Tuesday, February 8, 2011
(February 1990, U.S.)
I am writing this post on the original 1990 U.S. theatrical release of the film...
I've been posting my film blogs for nearly a year now and this is only the second subtitled film I've gotten to. What can I say? The alphabet is what it is. Nothing I can do about it.
This wonderful Italian film is told largely in flashback of a successful film director Salvatore to his childhood years. It tells the story of the return to his native Sicilian village for the funeral of his old friend Alfredo, who was the projectionist at the local "Cinema Paradiso". Ultimately, Alfredo serves as a wise father figure to his young friend who only wishes the best to see him succeed, even if it means breaking his heart in the process. Seen as an example of "nostalgic postmodernism", the film intertwines sentimentality with comedy, and nostalgia with pragmaticism. It explores issues of youth, the coming of age, and reflections (in adulthood) about the past we cannot let go of. The stunning imagery in each scene can be argued to reflect Salvatore's idealised memories about his childhood. The film is also a celebration of great, classic films. As a projectionist, young Salvatore (or Toto, as he's referred to throughout the film) develops the deep passion for films that shapes his life's path in adulthood.
One element of CINEMA PARADISO I can never let go of is that wonderful, poignant ending when Toto returns to Rome after Alfredo's funeral and views the film reel he (Alfredo) had left for him. It's a moment of great joy and sentiment to watch Toto's face as he views the montage of all the spliced extractions taken from older films that depicted kissing or any other scenes that were considered unsuitable for viewing by the village priest at the time. It's not only a redemption of censorship, in my opinion, but a final gift of giving something back to one memeber of a community who had long been denied the pleasure of witnessing love and romance on the movie screen.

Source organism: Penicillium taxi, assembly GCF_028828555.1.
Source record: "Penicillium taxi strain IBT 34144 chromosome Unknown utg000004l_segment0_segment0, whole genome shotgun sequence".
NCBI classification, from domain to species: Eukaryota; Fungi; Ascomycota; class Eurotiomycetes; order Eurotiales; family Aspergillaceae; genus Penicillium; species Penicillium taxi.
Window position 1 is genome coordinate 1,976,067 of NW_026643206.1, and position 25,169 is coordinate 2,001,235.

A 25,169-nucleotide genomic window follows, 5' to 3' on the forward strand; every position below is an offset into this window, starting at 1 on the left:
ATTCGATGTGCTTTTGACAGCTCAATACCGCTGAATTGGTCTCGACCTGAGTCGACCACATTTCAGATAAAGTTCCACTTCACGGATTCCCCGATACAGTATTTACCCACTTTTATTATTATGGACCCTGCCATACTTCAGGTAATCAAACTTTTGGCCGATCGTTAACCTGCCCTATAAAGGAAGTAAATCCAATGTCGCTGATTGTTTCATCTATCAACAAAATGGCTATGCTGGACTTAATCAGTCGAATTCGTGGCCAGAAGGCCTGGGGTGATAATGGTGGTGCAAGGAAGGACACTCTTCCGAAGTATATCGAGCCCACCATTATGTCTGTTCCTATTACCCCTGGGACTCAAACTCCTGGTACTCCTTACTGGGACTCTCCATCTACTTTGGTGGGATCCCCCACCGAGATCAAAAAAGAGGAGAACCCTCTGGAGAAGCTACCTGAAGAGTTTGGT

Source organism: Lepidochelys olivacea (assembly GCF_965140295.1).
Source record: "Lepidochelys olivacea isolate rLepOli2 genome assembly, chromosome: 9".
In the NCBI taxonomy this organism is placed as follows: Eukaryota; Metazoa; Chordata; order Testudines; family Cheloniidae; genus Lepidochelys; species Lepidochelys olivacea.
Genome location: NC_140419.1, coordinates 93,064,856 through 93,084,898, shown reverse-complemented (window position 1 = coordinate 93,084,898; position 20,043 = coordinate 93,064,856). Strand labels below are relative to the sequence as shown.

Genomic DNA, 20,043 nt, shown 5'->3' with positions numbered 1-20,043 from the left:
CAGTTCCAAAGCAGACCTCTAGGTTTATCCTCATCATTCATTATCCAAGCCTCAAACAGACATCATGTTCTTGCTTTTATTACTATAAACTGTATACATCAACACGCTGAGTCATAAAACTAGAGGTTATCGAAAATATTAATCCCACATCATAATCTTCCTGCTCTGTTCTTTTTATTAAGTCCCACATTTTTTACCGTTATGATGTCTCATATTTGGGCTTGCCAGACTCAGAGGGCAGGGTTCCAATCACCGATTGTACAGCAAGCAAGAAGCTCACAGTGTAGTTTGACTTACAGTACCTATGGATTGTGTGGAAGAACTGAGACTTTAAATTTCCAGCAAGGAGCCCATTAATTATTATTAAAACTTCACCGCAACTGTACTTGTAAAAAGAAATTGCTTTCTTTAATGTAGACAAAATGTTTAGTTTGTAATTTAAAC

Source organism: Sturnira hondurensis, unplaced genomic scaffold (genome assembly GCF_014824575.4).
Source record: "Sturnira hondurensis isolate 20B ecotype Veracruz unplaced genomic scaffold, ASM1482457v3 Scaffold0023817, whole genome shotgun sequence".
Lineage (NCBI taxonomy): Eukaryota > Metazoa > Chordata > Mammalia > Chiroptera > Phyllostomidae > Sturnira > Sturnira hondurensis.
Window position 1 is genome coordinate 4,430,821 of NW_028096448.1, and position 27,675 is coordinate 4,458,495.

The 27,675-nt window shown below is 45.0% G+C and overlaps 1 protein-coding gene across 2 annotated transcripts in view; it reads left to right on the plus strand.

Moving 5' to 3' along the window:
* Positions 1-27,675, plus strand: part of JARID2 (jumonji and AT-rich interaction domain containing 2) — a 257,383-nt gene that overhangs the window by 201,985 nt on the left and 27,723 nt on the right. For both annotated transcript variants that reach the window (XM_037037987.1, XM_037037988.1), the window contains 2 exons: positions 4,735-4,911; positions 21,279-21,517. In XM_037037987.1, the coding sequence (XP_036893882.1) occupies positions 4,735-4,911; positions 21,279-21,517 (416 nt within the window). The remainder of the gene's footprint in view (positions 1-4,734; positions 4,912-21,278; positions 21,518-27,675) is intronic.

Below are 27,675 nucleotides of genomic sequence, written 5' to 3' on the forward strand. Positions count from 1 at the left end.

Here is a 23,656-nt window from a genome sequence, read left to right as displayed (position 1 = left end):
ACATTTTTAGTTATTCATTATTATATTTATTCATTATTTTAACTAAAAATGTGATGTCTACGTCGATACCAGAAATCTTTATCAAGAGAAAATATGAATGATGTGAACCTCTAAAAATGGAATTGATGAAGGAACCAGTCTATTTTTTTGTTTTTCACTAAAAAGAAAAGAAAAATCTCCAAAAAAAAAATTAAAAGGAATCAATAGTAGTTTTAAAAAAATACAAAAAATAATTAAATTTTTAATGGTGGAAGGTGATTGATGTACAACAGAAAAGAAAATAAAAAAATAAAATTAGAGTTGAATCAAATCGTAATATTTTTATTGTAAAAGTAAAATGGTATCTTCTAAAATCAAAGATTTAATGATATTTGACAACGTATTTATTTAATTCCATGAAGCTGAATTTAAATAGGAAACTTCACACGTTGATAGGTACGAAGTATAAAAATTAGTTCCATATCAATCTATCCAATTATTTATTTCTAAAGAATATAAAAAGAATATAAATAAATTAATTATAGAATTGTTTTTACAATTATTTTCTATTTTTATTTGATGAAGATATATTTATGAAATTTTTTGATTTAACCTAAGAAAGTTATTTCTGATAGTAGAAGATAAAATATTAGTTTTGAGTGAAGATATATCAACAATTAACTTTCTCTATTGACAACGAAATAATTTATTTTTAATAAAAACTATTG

CINEMA PARADISO can best be described as a film of celebration. A celebration of love, life, laughter, pain, sorrow, regret and the pure joy that comes with the love of the movies. It's also a film that can be credited for reviving Italy's film industry which later produced MEDITERRANEO (1992), IL POSTINO (1996) and LIFE IS BEAUTIFUL (1998).
Favorite line or dialogue:
Alfredo: "Don't come back. Don't think about us. Don't look back. Don't write. Don't give in to nostalgia. Forget us all. If you do and you come back, don't come see me. I won't let you in my house. Understand?"
Salvatore: "Thank you. For everything you've done for me."
Alfredo: "Whatever you end up doing, love it. The way you loved the projection booth when you were a little squirt."